For many Canadians, retirement planning ends with the latest contribution to their registered retirement saving plan (RRSP).
Even in retirement we seem to be in the dark about how we will live out our golden years. According to the 2013 Fidelity Canadian Retirement Survey, only 26 per cent of retirees say they have a written financial plan. Of those with written plans, fewer than half included future cost of living adjustments linked to health or inflation.
Study after study confirms how out of whack most of us are with retirement. Here’s a compilation of some of the surveys brought to light this RRSP season showing the yawning gap between perception and reality.
What we save
The maximum CPP payout for working Canadians paying the full amount into the plan for at least 40 years is about $12,000. That’s $230 a week for basics like food, shelter and clothing.
Old Age Security could help out but even at the maximum annual payout of about $6,500 that’s still only a total of $355 a week.
On the bright side, they are both adjusted for inflation - but a recent decision by Ottawa to raise the OAS eligibility age to 67 in 2029 has raised concerns that further OAS or CPP cuts are in the cards.
While many workplace pension plans post funding shortfalls, Fidelity Investments says personal savings rates through tax incentives like RRSPs and tax free savings accounts (TFSA) have fallen to less than 3.5 per cent of disposable income versus 13 per cent in 1990.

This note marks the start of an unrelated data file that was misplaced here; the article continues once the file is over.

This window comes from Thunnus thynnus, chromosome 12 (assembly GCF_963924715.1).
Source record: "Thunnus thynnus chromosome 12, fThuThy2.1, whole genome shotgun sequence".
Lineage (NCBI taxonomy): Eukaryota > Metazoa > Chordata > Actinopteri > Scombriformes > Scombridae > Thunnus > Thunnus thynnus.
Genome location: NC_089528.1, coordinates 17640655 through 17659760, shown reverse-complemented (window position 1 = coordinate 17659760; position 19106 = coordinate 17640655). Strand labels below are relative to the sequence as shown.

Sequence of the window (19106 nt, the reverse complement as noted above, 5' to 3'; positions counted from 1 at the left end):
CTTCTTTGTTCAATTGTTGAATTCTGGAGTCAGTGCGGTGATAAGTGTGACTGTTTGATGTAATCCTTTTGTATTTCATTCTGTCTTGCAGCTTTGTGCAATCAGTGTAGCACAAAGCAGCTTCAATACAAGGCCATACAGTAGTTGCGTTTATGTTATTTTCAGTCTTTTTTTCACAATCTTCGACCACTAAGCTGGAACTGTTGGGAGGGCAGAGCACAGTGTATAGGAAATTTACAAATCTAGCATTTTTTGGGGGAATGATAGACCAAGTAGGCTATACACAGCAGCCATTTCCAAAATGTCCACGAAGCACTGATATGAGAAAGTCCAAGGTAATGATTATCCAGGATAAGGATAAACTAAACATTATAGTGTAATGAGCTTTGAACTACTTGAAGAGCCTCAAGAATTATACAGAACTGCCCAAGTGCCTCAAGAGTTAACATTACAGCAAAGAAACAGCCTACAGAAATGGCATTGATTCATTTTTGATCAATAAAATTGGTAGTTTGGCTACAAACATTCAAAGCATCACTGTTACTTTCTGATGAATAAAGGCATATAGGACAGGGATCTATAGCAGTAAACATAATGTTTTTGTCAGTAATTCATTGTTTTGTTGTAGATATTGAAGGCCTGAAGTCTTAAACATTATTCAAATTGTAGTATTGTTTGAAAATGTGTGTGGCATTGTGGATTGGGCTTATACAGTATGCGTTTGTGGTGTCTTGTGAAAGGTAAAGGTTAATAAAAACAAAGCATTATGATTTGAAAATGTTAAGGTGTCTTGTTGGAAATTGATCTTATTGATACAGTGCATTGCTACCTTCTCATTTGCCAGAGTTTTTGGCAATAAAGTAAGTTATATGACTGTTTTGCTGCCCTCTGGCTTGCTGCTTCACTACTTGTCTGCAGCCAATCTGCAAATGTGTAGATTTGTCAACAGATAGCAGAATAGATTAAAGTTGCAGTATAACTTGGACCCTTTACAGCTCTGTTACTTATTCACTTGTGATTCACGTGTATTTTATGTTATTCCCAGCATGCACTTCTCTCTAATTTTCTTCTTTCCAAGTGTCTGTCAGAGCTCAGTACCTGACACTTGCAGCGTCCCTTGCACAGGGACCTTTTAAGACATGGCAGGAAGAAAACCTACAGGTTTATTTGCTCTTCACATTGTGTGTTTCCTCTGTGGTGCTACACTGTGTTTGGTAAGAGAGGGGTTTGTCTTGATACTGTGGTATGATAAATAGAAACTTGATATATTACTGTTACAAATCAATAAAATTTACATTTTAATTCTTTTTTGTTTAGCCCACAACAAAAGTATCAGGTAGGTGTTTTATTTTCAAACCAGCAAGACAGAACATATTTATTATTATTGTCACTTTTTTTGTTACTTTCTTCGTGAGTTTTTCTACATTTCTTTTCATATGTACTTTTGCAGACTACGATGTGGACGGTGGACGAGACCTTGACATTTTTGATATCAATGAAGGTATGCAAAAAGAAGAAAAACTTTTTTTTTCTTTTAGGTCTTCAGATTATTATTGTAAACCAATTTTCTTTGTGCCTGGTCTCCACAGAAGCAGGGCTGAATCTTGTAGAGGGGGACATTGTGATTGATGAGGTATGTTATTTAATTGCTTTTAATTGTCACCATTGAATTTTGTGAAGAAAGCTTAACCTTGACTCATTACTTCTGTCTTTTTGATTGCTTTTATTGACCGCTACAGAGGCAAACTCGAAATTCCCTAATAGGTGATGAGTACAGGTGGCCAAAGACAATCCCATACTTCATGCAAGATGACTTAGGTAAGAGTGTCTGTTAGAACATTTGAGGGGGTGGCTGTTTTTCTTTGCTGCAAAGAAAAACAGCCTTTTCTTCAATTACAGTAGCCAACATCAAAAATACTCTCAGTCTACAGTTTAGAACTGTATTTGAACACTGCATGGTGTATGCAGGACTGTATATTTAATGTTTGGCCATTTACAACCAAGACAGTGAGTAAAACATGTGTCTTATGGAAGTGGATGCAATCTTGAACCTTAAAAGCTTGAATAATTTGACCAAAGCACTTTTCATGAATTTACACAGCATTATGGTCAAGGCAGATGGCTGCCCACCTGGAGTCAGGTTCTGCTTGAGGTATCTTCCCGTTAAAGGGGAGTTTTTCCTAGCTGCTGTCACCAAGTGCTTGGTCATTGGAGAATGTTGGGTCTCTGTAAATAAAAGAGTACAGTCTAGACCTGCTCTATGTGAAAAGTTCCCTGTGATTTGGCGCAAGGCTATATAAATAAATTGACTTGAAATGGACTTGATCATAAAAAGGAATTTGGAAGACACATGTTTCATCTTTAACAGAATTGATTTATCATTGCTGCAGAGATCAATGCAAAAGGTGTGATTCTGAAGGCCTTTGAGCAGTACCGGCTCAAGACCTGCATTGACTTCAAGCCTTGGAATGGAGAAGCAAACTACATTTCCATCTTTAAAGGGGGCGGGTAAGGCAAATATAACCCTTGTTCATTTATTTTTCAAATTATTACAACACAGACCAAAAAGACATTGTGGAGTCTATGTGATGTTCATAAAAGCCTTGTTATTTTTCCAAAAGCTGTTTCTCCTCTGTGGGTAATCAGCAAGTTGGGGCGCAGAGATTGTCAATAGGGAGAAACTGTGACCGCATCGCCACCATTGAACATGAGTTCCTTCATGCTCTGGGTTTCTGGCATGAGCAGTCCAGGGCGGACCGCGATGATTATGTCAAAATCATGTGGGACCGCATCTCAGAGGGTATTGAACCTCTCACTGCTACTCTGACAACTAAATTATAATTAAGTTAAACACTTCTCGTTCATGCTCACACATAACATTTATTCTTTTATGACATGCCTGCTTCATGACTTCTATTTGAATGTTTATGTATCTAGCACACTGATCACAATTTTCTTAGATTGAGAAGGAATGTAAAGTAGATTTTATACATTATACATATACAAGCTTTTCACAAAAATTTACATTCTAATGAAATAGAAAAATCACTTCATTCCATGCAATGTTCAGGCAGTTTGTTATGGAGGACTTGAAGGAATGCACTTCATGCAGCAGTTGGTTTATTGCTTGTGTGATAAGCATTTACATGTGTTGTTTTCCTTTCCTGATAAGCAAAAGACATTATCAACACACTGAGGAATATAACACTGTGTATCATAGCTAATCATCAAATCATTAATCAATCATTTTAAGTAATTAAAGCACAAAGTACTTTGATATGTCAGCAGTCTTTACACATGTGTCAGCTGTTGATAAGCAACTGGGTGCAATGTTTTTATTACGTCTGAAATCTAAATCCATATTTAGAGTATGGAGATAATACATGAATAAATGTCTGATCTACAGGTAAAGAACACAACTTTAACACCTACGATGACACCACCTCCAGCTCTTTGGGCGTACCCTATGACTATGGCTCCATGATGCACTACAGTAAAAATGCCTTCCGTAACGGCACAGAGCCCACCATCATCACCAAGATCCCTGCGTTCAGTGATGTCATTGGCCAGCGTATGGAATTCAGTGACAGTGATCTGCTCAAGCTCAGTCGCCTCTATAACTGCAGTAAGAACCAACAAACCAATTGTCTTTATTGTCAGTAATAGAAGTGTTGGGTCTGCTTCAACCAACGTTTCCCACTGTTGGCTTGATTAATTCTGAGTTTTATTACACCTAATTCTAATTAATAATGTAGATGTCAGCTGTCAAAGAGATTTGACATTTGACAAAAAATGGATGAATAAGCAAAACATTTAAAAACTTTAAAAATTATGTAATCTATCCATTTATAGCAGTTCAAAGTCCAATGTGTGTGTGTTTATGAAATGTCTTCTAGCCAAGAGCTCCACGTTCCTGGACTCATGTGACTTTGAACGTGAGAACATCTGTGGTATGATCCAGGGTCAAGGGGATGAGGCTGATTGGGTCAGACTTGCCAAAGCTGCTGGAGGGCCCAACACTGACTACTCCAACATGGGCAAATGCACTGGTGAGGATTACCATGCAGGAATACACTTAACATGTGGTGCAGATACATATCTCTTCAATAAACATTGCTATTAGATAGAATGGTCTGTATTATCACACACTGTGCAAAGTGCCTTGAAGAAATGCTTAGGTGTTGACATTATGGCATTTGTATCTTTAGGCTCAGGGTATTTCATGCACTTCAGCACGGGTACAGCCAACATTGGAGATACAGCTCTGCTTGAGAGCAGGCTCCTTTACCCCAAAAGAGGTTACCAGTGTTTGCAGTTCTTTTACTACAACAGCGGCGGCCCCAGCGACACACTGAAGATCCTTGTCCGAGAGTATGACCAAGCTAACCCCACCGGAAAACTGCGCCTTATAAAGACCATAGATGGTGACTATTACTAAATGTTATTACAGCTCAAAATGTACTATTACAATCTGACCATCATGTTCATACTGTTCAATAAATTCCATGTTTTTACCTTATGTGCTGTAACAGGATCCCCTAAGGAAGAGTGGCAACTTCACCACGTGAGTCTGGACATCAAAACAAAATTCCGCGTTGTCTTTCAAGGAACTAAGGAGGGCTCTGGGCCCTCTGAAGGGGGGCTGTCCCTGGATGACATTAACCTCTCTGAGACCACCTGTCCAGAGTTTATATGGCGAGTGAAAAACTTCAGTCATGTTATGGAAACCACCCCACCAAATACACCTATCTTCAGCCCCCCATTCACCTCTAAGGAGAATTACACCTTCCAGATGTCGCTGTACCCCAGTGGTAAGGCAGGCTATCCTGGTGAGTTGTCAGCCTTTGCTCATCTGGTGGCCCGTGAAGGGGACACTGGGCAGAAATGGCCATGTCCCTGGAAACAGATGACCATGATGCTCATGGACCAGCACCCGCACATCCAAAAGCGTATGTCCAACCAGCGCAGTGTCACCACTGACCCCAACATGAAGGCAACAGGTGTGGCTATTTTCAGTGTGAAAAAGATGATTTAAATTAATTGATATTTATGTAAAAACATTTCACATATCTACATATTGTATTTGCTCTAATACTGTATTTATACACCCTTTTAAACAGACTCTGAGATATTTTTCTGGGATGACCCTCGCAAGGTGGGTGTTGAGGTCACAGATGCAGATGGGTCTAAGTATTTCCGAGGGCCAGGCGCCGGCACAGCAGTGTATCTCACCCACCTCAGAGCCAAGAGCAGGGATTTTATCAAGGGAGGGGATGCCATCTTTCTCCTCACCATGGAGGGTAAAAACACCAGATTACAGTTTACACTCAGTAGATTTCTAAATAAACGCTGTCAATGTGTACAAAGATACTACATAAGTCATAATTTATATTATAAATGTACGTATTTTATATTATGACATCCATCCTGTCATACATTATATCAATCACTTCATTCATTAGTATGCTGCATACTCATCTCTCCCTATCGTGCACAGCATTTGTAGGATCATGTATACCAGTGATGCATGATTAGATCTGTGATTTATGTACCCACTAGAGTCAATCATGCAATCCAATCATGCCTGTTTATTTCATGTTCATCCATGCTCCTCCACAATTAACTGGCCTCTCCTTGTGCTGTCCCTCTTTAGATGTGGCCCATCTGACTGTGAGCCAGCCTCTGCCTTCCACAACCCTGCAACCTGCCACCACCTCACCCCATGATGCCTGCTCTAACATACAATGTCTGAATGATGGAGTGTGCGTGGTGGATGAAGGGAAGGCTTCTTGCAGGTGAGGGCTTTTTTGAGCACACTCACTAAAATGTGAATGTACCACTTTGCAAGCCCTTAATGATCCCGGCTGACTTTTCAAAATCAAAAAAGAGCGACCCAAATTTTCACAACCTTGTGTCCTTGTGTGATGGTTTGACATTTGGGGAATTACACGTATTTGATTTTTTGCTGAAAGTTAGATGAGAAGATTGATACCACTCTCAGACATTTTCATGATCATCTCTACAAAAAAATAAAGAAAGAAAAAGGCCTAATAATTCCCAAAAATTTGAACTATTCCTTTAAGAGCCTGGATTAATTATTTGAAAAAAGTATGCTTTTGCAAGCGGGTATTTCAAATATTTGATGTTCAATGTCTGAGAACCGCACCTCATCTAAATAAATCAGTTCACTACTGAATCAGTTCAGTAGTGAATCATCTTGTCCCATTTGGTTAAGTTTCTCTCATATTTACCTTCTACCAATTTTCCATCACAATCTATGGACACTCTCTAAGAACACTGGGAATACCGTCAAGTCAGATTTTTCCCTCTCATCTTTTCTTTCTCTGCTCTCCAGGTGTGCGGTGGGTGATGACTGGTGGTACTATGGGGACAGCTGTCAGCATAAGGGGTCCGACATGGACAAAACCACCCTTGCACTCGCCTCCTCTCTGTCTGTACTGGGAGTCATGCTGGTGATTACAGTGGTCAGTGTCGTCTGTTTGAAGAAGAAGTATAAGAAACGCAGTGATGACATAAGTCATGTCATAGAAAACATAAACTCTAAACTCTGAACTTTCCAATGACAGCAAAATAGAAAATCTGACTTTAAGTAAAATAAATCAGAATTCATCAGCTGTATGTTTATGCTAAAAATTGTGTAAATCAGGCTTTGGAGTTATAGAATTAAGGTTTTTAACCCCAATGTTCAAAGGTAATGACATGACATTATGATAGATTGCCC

A Sun Life Financial survey finds nearly one-quarter of Canadians plan to use their homes as their primary source of income when they retire, most likely through reverse mortgages, secured lines of credit, renting or downsizing.
What we owe
Another Fidelity survey finds 31 per cent of retirees who own their homes still have a mortgage. 24 per cent say they are concerned at the amount of debt they are carrying in retirement. 32 per cent of non-retirees expressed the same concern.
Statistics Canada says the average Canadian household owes $1.64 for every dollar it takes in each year. In the 1990s we owed less than one dollar for every dollar we took in annually.
TransUnion, the credit rating agency that tracks borrowing, says the average consumer debt has risen to $27, 368. That doesn’t include mortgages.
What we need
Another recent survey from Sun Life Financial finds 28 per cent of respondents expect to be retired at the age of 66.
According to the Conference Board of Canada, 20 per cent of Canadians heading toward retirement are forced to delay it by at least a year.
Fidelity says 49 per cent of seniors left their jobs earlier than expected due to health, stress or job elimination.
Fidelity also says 34 per cent of retirees say they are not enjoying the kind of retirement lifestyle they were hoping for.
Statistics Canada says the average Canadian retiring at 65 can expect to live 20 years to 85. In 1995 the average Canadian lived to 75.
As savings diminish more retirees are finding themselves having to go back to work. The employment rate for 60 to 64 year olds has risen to about 50 per cent in 2013 from 30 per cent in 1996.